During the first two months of 2022, approximately 100 bankruptcy proceedings per month were opened by the Luxembourg District Court.8 In that respect, it appears that the main economic sectors affected were trade, specialised activities, hotel accommodation and catering.9 Over the past few years, the sector most affected by the high bankruptcy ratio remains the services sector.10 These figures reflect the structure of Luxembourg's economy, which is still led by the banking and financial sector. Around 150 credit institutions are established in Luxembourg. Some multinational companies, such as ArcelorMittal, Goodyear, DuPont, SES and Ferrero, have chosen to successfully establish their European headquarters in Luxembourg. In recent years, multinational companies active in the high-tech and e-commerce industries have also decided to set up their European or international headquarters in Luxembourg.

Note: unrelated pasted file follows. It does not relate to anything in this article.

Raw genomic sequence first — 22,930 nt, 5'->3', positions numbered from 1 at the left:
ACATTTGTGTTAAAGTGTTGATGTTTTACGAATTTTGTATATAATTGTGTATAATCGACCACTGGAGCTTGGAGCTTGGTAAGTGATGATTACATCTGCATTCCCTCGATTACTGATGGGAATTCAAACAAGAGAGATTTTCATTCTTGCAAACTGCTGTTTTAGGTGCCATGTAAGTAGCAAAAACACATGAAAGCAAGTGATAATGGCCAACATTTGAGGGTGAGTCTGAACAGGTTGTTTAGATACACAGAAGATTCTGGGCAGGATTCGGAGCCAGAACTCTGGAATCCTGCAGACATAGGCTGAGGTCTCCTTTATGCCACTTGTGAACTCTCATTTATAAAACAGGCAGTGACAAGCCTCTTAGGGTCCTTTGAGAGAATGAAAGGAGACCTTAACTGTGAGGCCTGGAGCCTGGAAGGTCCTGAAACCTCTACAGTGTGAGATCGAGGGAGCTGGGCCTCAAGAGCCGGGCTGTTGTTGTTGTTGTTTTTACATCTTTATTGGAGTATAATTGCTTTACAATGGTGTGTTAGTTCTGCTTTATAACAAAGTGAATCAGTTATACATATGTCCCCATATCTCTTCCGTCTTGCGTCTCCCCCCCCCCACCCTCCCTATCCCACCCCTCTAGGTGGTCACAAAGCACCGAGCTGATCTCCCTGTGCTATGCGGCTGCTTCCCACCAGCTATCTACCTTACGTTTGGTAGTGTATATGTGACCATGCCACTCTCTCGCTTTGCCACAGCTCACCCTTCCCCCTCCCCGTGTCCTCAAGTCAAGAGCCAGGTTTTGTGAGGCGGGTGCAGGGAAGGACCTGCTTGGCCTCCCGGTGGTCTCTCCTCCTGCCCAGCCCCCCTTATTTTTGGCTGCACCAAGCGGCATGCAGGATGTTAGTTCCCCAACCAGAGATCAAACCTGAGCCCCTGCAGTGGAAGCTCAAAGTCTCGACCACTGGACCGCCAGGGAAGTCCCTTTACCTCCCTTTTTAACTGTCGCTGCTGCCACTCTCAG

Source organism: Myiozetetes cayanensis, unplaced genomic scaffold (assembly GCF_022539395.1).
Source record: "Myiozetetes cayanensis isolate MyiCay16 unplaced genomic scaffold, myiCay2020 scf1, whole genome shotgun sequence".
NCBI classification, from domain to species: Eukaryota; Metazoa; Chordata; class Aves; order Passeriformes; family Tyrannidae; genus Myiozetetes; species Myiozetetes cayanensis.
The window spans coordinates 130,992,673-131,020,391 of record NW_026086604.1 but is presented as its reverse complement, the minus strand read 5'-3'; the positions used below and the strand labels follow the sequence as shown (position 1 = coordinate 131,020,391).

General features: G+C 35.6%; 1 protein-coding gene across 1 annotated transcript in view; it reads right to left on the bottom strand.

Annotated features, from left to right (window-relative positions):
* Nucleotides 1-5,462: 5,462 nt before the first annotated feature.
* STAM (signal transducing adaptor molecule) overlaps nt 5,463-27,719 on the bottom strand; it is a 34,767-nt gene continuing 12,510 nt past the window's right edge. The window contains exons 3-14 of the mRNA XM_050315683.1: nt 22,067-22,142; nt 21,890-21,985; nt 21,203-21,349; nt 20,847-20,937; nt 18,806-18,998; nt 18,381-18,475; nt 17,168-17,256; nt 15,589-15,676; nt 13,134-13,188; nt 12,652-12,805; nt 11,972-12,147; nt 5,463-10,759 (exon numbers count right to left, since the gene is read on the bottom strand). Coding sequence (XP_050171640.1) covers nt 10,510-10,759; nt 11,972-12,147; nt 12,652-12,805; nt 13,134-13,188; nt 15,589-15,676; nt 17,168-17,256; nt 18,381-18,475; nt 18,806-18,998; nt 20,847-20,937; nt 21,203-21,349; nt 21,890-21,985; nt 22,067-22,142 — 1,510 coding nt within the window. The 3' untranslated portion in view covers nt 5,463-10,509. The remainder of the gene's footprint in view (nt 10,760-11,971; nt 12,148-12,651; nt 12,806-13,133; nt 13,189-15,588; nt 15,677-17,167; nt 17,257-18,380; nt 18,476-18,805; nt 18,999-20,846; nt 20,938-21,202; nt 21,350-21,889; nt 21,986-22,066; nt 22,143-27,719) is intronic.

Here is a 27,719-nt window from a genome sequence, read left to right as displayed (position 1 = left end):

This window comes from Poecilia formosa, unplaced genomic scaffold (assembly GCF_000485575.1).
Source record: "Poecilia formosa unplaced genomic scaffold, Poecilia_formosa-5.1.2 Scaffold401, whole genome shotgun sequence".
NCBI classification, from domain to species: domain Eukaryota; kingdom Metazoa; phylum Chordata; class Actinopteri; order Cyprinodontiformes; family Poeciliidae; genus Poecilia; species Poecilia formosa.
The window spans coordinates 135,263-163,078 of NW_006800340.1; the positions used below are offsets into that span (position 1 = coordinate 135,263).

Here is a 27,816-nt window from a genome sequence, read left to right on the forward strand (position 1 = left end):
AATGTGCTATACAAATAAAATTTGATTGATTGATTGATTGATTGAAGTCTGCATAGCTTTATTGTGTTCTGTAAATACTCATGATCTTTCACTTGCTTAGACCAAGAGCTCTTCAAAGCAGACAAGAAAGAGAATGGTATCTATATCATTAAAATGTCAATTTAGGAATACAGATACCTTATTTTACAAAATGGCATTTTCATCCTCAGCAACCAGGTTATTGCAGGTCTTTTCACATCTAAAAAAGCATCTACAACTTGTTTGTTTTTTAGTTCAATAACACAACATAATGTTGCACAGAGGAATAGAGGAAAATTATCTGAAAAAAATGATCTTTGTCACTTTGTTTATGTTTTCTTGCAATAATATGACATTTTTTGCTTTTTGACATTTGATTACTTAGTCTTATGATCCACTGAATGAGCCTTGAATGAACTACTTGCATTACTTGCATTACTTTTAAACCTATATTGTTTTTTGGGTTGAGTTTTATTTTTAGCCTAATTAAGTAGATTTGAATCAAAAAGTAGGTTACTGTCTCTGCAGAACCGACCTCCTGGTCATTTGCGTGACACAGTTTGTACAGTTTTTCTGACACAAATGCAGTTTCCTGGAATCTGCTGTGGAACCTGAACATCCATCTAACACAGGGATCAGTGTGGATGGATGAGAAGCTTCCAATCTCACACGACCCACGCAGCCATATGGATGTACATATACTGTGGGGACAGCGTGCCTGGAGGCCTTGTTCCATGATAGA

Regarding Luxembourg reorganisation proceedings, few were opened in 2019. Only three controlled management proceedings were opened in 2019, and two were followed by a bankruptcy proceeding.11 No controlled management proceedings were opened in 2020.

After the 2007 to 2008 financial crisis, proceedings were opened against several credit institutions with established holding companies, subsidiaries or branches in Luxembourg, including, among others, some Icelandic banks (Kaupthing, Glitnir Bank and Landsbanki), as well as Lehman Brothers, Espírito Santo and ABLV.

General introduction to the restructuring and insolvency legal framework

The Luxembourg legislative framework makes a distinction between proceedings involving the winding up of the debtor (bankruptcy proceedings)12 and proceedings aiming at the reorganisation of the debtor (controlled management,13 composition with creditors to avoid bankruptcy14 and stay of payments).15

Of the above, controlled management is the most used reorganisation proceeding. Stay of payments and composition with creditors have rarely been used successfully in recent decades.

It must be added that specific insolvency regimes govern credit institutions, insurance undertakings and investment funds, for example: